Back to the OP…did early religions even deal with morality as much as they dealt with keeping the gods happy? In many modern religions, you have gods/a God who can be kept happy by people being good to eachother, but was that the case thousands of years ago?

There is archaeological evidence that some early people buried their dead folks with considerable ceremony. I would think that shows some sense of morality.
Peace,
mangeorge

But were they burying them free of religion or at least some sort of spirituality? Wouldn’t burial with ceremony suggest some sort of concept of an afterlife?

And would a concept of the afterlife necessariy suggest a system of morality?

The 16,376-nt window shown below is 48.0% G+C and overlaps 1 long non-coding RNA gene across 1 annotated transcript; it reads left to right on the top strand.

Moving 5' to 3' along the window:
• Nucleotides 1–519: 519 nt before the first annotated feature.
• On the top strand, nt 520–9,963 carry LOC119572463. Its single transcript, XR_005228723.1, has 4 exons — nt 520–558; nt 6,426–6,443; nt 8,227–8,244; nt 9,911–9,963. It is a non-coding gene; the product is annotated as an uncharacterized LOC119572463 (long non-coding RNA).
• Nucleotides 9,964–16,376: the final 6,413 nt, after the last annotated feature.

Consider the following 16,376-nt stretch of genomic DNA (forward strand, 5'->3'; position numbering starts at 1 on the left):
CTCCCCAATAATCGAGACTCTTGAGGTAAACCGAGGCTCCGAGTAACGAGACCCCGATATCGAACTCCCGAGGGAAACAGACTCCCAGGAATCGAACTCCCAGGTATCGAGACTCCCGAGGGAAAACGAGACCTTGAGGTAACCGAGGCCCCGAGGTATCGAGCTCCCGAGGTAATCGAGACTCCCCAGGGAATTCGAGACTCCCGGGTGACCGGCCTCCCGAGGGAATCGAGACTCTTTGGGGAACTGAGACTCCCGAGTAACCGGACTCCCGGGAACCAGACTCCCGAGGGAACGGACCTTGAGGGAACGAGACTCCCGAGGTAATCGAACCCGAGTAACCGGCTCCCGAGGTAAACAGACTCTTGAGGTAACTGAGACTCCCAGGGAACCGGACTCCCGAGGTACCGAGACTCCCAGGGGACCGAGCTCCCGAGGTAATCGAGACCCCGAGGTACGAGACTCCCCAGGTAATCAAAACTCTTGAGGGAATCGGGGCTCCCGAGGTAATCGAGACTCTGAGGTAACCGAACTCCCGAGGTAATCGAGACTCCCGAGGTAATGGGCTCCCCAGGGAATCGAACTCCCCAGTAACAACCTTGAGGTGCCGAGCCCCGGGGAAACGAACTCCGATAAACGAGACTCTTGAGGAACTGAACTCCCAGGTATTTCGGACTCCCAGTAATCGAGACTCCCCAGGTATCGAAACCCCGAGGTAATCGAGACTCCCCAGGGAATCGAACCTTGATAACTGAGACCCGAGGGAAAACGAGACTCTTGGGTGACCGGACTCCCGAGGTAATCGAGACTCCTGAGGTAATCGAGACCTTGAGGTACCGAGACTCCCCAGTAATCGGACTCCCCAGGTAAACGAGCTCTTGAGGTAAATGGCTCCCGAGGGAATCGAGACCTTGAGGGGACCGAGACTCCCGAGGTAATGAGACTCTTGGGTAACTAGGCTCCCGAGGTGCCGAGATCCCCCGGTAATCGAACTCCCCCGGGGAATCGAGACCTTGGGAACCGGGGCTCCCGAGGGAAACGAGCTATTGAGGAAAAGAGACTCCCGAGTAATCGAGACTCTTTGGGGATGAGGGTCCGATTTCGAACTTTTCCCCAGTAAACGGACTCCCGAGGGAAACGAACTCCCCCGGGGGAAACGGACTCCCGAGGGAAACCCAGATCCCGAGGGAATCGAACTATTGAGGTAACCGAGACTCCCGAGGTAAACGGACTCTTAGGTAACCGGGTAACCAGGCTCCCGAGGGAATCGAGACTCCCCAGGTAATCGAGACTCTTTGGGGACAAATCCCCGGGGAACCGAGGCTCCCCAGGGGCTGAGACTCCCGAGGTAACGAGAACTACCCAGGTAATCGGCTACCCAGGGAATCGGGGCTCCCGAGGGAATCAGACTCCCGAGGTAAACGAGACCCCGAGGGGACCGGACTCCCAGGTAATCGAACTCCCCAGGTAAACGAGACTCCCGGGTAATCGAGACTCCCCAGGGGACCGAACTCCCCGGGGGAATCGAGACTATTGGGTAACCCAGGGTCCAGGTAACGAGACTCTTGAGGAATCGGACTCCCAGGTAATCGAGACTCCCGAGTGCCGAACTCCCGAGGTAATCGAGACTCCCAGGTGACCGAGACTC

No, that’s mortality :slight_smile:

I think one would need to distinguish between morality and ethics, for starters.

It seems plausible that some form of nature worship was one of the first religions, what with those little round fertility statues & all. It is not at all clear to me how this would be causally linked to morals (loose or not).


We’re from the government - we’re here to help.

Ok. maybe ceremony was a stretch. These were really ancient people. They were buried with simple possessions and in a way that suggested, well, love and respect. Could have been morality.
Seems logical to me that religion grew out of morality. That, and discomfort with the unknown.
Peace,
mangeorge

Hmmm…religion out of morality or morality out of religion?

Or neither?